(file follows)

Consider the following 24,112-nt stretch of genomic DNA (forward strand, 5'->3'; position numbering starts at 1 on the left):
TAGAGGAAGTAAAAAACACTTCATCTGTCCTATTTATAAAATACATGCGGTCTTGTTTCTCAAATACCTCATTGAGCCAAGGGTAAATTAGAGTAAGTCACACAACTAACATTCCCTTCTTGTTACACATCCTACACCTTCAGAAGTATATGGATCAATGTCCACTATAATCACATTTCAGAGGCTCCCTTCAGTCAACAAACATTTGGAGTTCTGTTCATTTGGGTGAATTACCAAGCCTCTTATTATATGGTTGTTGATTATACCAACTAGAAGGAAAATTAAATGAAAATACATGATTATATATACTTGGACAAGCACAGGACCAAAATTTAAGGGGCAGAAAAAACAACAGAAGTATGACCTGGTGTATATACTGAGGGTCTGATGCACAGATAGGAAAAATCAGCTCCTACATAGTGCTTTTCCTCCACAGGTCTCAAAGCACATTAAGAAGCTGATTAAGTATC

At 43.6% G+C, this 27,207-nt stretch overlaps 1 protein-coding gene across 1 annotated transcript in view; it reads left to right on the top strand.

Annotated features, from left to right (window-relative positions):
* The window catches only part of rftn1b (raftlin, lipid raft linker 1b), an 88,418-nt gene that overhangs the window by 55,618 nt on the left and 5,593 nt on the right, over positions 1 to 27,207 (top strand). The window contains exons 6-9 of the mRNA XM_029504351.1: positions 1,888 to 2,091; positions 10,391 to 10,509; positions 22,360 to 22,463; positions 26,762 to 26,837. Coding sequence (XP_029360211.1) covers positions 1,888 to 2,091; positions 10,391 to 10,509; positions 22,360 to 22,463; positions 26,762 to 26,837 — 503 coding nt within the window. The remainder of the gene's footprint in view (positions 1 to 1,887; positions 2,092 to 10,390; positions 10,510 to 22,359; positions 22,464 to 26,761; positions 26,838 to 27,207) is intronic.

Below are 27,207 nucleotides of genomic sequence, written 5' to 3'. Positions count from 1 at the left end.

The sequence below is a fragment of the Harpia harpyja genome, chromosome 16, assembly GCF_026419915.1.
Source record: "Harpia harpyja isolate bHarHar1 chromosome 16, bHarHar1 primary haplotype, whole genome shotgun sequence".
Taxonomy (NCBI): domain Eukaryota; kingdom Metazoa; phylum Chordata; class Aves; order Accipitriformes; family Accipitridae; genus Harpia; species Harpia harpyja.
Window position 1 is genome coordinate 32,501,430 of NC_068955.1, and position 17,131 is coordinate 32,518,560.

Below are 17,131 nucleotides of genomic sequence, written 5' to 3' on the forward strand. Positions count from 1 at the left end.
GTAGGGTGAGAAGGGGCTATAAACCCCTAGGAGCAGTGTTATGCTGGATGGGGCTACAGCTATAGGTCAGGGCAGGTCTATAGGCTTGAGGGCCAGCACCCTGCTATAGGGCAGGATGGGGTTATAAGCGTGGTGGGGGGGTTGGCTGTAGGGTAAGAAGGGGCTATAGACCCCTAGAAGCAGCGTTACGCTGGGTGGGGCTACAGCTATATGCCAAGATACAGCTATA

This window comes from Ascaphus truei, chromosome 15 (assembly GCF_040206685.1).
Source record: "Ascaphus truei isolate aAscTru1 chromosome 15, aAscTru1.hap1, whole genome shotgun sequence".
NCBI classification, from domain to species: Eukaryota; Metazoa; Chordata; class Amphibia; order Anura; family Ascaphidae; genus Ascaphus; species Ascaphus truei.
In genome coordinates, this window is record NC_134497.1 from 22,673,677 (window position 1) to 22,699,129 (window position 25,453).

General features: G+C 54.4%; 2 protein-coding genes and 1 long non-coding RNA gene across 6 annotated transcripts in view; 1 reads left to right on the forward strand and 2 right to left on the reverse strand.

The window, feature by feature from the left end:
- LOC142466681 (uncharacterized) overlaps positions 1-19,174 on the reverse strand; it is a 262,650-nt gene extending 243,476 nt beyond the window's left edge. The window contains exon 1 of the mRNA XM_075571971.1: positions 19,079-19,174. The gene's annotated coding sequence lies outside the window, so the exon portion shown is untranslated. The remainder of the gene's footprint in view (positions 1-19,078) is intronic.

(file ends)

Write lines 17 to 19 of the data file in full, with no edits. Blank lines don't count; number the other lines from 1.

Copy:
General features: G+C 54.4%; 2 protein-coding genes and 1 long non-coding RNA gene across 6 annotated transcripts in view; 1 reads left to right on the forward strand and 2 right to left on the reverse strand.

The window, feature by feature from the left end:
- LOC142466681 (uncharacterized) overlaps positions 1-19,174 on the reverse strand; it is a 262,650-nt gene extending 243,476 nt beyond the window's left edge. The window contains exon 1 of the mRNA XM_075571971.1: positions 19,079-19,174. The gene's annotated coding sequence lies outside the window, so the exon portion shown is untranslated. The remainder of the gene's footprint in view (positions 1-19,078) is intronic.